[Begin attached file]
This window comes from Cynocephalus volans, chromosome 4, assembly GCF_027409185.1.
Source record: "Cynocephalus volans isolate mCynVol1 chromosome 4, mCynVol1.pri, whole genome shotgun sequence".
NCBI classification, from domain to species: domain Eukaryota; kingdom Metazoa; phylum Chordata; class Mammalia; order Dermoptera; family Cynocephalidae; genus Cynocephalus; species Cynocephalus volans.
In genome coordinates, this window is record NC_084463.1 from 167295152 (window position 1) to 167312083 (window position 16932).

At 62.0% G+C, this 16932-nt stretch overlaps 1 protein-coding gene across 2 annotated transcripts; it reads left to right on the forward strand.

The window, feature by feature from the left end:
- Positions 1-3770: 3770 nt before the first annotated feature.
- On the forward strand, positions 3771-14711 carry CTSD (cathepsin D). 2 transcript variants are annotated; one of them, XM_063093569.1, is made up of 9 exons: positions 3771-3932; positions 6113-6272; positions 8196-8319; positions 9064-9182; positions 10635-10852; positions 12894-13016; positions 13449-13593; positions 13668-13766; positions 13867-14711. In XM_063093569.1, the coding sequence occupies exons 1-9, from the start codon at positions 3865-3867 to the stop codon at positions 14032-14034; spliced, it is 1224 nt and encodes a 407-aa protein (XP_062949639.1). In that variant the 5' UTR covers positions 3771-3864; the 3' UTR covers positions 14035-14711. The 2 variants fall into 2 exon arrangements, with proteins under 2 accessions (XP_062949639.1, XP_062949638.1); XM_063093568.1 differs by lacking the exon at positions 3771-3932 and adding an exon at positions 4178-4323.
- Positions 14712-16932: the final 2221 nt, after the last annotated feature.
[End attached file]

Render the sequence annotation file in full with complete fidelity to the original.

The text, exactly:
This window comes from Cynocephalus volans, chromosome 4, assembly GCF_027409185.1.
Source record: "Cynocephalus volans isolate mCynVol1 chromosome 4, mCynVol1.pri, whole genome shotgun sequence".
NCBI classification, from domain to species: domain Eukaryota; kingdom Metazoa; phylum Chordata; class Mammalia; order Dermoptera; family Cynocephalidae; genus Cynocephalus; species Cynocephalus volans.
In genome coordinates, this window is record NC_084463.1 from 167295152 (window position 1) to 167312083 (window position 16932).

At 62.0% G+C, this 16932-nt stretch overlaps 1 protein-coding gene across 2 annotated transcripts; it reads left to right on the forward strand.

The window, feature by feature from the left end:
- Positions 1-3770: 3770 nt before the first annotated feature.
- On the forward strand, positions 3771-14711 carry CTSD (cathepsin D). 2 transcript variants are annotated; one of them, XM_063093569.1, is made up of 9 exons: positions 3771-3932; positions 6113-6272; positions 8196-8319; positions 9064-9182; positions 10635-10852; positions 12894-13016; positions 13449-13593; positions 13668-13766; positions 13867-14711. In XM_063093569.1, the coding sequence occupies exons 1-9, from the start codon at positions 3865-3867 to the stop codon at positions 14032-14034; spliced, it is 1224 nt and encodes a 407-aa protein (XP_062949639.1). In that variant the 5' UTR covers positions 3771-3864; the 3' UTR covers positions 14035-14711. The 2 variants fall into 2 exon arrangements, with proteins under 2 accessions (XP_062949639.1, XP_062949638.1); XM_063093568.1 differs by lacking the exon at positions 3771-3932 and adding an exon at positions 4178-4323.
- Positions 14712-16932: the final 2221 nt, after the last annotated feature.